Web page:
Are the interventions to prevent taxane-induced dermatologic adverse events in patients undergoing chemotherapy safe and effective?
In this systematic review of 34 reports, most studies of taxane-induced alopecia supported the use of cold caps or scalp cooling systems to reduce hair loss. Relevant evidence also indicated that use of frozen gloves and socks was associated with the prevention of taxane-induced nail and skin changes.
Use of cold caps or scalp cooling systems and frozen gloves and socks may be effective in the prevention of taxane-induced alopecia as well as nail and cutaneous hand toxic effects; further investigation is needed to establish the routine usage protocols, standard outcome measures, and long-term efficacy and safety for these interventions.
Chemotherapy-induced alopecia as well as nail and cutaneous changes occur in up to 89% of patients receiving taxane-based chemotherapy and are associated with cosmetic concerns, psychosocial distress, and overall morbidity.
To review the efficacy and safety of interventions to prevent taxane-induced dermatologic adverse events.
PubMed and Scopus databases were systematically reviewed for studies published in the English language from January 1, 1980, to August 13, 2018. Specific search terms included but were not limited to taxane, docetaxel, paclitaxel, prevent, nail, skin, hair, alopecia, and onycholysis. Primary clinical studies that detailed preventive interventions for taxane-induced dermatologic adverse events and that classified results according to a taxane-specific chemotherapy regimen were reviewed and graded according to a 5-point scale, modified from the Oxford Centre for Evidence-based Medicine.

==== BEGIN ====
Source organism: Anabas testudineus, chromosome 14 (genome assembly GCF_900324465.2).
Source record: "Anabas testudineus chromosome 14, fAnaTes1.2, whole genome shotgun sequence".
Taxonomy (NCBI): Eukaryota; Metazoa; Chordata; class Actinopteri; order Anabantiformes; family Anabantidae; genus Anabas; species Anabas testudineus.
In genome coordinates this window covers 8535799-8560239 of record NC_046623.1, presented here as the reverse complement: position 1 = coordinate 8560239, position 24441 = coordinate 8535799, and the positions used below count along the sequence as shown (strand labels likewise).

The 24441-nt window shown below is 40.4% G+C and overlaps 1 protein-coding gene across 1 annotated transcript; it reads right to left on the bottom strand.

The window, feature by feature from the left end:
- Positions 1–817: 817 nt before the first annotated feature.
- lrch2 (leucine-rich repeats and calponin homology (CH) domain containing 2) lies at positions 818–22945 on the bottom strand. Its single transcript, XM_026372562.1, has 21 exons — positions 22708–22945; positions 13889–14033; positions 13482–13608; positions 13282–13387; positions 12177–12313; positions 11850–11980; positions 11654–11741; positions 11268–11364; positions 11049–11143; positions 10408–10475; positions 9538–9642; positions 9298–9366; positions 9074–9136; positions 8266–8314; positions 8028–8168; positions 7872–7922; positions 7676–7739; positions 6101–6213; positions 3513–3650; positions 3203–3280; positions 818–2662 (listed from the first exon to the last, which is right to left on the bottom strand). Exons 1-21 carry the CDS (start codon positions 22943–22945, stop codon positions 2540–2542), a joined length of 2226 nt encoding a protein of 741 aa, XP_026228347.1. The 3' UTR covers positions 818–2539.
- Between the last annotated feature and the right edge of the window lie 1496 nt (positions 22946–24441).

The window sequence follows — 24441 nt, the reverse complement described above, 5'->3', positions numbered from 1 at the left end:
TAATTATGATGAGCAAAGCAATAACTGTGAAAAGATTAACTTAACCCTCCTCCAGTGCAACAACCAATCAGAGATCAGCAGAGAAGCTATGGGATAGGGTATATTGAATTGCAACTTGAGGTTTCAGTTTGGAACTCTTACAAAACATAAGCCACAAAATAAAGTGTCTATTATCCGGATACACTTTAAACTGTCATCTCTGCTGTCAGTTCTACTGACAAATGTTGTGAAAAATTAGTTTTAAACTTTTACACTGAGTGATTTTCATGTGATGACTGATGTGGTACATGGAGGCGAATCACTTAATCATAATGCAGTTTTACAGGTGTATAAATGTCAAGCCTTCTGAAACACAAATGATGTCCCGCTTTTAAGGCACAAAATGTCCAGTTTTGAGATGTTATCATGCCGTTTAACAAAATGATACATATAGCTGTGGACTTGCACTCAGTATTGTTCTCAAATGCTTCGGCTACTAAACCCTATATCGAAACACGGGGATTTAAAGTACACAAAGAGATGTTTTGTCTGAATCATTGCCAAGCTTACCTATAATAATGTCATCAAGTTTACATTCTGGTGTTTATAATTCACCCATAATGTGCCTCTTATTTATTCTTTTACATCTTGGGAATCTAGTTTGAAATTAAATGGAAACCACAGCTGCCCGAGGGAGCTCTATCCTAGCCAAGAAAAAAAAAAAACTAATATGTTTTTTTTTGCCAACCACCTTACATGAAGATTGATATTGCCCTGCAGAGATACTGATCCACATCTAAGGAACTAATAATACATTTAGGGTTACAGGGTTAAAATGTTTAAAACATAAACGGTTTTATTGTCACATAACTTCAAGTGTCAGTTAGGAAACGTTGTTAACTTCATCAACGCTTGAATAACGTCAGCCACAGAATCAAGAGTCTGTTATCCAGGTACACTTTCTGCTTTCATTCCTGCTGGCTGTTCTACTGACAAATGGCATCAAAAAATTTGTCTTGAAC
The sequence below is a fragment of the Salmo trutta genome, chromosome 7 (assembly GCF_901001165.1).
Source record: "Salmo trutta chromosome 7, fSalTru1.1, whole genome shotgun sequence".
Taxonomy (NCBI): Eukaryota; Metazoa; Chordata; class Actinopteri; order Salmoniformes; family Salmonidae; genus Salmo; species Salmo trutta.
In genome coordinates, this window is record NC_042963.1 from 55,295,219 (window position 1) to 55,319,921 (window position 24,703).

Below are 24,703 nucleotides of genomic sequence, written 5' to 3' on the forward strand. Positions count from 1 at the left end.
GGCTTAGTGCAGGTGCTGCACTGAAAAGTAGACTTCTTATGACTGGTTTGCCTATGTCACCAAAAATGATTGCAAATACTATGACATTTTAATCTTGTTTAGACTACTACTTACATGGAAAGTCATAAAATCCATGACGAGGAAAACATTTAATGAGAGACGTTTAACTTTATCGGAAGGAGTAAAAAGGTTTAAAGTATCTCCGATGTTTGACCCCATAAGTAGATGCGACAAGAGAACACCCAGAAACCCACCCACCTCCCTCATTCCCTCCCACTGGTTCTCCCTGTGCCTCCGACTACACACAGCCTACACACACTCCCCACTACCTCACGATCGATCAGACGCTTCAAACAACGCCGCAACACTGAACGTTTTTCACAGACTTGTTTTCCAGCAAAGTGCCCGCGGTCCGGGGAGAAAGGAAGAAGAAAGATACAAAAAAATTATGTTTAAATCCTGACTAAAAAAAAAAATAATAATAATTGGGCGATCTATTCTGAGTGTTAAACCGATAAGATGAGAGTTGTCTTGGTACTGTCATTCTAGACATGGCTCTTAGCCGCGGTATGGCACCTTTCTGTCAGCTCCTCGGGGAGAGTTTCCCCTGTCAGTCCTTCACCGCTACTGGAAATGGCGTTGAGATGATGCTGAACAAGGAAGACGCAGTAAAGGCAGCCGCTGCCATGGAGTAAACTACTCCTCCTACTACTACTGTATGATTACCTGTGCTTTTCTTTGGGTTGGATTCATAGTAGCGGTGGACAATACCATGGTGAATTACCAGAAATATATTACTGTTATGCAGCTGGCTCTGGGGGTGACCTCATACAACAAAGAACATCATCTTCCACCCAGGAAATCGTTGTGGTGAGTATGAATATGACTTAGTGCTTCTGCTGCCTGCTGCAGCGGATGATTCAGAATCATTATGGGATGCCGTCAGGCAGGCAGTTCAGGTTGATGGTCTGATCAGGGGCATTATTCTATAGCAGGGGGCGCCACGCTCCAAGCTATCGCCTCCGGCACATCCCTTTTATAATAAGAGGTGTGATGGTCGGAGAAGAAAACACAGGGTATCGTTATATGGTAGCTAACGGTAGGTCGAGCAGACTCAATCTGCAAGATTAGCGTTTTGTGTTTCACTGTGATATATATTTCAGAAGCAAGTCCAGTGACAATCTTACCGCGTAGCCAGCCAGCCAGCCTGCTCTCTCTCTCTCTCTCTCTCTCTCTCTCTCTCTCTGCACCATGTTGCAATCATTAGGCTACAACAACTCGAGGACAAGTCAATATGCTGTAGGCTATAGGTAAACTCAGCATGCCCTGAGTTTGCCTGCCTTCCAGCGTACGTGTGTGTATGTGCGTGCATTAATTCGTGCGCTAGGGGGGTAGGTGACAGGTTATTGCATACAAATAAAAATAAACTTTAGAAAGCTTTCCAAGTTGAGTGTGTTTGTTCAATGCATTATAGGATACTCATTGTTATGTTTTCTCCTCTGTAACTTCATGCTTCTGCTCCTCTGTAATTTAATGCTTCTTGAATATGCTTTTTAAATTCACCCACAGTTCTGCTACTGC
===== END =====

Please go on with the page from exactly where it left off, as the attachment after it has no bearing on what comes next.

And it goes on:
The 34 original reports that met the inclusion criteria consisted of 6 randomized clinical trials, 4 nonrandomized clinical trials, 18 cohort studies, 3 case-control studies, 1 cross-sectional study, and 2 case reports and involved a total of 5647 unique participants. A total of 22 studies addressed preventive interventions for alopecia associated with taxane use, whereas 12 studies focused on taxane-induced skin and nail changes. Specifically, 20 (95%) of 21 studies supported the use of either a cold cap or a scalp cooling system to reduce alopecia but reported substantial differences in efficacy depending on the chemotherapy regimen. Scalp cooling was generally considered safe by all pertinent studies despite a single report of scalp skin metastasis. Similarly, use of frozen gloves and frozen socks in the prevention of nail and cutaneous hand and foot toxic effects was considered safe in 7 (88%) of 8 studies, although discomfort was common and frostbite was noted in 1 patient. Overall, use of frozen gloves was endorsed by 4 (67%) of 6 studies to prevent nail toxic effects and by 3 (60%) of 5 studies to prevent cutaneous hand changes.
Conclusions and Relevance
Scalp hypothermia with cold caps or scalp cooling systems has demonstrated efficacy as a monotherapy in preventing taxane-induced alopecia, and use of frozen gloves and socks has been associated with reduced nail and skin changes. Future studies should establish the routine usage protocols, standard outcome measures, and long-term efficacy and safety for these interventions.
Marks DH, Qureshi A, Friedman A. Evaluation of Prevention Interventions for Taxane-Induced Dermatologic Adverse Events: A Systematic Review. JAMA Dermatol. 2018;154(12):1465–1472. doi:10.1001/jamadermatol.2018.3465
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